I was a print designer before I was a web designer. Most graphic designers believe that the internet is just another medium – they look at website and can appreciate the colour, layout and graphics of a good site. Therefore when a client briefs them to design a website, they don’t hesitate to take on the challenges of this exciting medium. Often using Photoshop.
I feel strongly that web design is far trickier than print. Most creatives appreciate that radio and TV are specialist areas. Like television, web has the third dimension of time and motion.
Most artists hope that this third dimension can be added later, during development. The result is a website that behaves like a linear PowerPoint presentation and graphics with the energy of a Duracell bunny.
But the web has a 4th dimension not found in any other medium – interactivity.
The internet is the first communication medium since the telephone where the audience can influence the message being communicated.
Web designers need to take into account greater functional requirements than any other communication medium. Websites are not only multidimensional but multi-spatial. By multi-spatial, I mean a web page needs to be designed and conceptualised to present data (including text and graphic data) dynamically in a way that responds to user interaction and to the device.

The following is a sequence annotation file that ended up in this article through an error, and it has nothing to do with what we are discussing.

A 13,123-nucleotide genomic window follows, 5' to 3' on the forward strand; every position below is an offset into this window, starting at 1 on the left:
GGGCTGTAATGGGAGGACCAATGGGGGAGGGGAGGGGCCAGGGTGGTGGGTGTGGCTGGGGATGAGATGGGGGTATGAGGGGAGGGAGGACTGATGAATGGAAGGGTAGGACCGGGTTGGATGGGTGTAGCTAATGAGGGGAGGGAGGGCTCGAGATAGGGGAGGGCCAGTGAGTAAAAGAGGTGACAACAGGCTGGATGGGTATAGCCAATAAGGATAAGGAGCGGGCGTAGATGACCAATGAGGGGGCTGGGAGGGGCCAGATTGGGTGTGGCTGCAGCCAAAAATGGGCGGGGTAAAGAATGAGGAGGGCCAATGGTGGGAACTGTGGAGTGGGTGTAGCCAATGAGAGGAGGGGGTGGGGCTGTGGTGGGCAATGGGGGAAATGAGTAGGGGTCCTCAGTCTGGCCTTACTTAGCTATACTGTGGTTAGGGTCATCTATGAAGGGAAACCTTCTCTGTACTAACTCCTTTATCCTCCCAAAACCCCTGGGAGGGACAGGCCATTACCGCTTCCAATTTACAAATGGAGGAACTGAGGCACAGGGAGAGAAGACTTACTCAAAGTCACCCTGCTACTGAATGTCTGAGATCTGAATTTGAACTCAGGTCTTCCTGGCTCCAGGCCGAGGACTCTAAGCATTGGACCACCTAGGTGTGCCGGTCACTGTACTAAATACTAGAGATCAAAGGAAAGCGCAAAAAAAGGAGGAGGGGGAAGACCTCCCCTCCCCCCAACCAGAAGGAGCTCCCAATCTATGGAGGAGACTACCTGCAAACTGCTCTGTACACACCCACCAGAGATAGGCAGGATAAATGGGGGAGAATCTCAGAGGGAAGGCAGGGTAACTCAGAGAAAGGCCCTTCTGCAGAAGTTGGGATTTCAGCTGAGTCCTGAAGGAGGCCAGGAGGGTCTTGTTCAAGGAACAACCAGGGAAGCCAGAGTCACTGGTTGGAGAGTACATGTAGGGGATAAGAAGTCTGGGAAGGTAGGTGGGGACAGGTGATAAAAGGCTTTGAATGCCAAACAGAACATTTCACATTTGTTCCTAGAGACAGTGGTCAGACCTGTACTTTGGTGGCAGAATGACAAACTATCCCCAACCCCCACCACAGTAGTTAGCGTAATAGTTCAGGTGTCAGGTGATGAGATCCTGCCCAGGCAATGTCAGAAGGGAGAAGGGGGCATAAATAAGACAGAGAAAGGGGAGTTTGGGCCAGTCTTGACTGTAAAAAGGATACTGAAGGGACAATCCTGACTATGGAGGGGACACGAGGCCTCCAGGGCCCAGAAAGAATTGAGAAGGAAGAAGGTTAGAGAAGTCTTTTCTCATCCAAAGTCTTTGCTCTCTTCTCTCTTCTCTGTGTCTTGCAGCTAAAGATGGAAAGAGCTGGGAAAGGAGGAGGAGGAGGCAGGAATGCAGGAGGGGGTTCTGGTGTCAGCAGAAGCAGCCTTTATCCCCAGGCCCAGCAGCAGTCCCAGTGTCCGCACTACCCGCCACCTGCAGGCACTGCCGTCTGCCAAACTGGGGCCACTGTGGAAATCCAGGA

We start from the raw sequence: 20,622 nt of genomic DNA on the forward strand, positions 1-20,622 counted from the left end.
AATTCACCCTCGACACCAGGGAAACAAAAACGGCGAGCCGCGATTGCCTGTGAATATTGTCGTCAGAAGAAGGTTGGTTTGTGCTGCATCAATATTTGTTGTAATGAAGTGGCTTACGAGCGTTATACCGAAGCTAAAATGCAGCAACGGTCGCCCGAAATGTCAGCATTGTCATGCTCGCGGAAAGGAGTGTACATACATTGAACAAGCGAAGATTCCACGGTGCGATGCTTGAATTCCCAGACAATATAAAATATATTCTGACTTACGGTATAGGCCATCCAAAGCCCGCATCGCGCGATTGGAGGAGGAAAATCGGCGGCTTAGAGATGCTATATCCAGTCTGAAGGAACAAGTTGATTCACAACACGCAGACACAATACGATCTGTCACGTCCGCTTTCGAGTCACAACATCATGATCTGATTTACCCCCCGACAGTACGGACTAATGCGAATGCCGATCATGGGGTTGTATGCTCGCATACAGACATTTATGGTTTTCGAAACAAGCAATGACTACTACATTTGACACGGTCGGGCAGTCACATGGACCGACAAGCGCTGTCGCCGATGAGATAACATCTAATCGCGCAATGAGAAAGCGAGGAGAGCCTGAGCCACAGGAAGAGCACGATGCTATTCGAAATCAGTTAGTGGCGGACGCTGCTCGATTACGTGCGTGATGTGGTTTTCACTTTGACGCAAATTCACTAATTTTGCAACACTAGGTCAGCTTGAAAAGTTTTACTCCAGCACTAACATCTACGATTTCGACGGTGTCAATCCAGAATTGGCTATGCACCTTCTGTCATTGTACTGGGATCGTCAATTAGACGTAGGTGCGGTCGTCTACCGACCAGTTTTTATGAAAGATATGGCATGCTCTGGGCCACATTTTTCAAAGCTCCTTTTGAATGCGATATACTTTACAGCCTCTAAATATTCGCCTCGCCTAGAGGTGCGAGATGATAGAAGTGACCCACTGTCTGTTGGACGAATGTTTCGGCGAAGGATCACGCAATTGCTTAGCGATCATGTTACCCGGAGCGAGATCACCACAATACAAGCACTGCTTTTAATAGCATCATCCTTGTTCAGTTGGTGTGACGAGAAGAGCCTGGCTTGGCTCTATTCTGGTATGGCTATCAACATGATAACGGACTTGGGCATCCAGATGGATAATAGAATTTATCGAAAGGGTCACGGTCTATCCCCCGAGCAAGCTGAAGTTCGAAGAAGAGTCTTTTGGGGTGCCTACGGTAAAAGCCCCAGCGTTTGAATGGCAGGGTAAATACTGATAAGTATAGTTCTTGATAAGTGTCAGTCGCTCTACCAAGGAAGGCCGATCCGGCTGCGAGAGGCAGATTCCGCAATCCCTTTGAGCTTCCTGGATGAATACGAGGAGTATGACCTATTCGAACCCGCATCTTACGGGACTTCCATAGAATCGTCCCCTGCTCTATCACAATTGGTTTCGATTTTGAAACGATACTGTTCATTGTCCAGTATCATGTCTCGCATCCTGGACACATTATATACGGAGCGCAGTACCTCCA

Many advertising agencies dismiss web design as a version of print. CYMK issues are a mere paint splatter in comparison to the bucket loads of canvas planning needed to design dynamic web pages. At least a print designer can expect to know the size, ink and paper stock of a magazine! He can define the fonts, exact colour and dimensions of his advertisement. Web designers must learn the idiosyncrasies of a dozen operating systems, browser versions, screen resolutions.
A contemporary web page is an evolving beast that is able to feed itself with multiple forms of data. Optimising download times are part and parcel of what makes a ‘good’ web design ‘great’.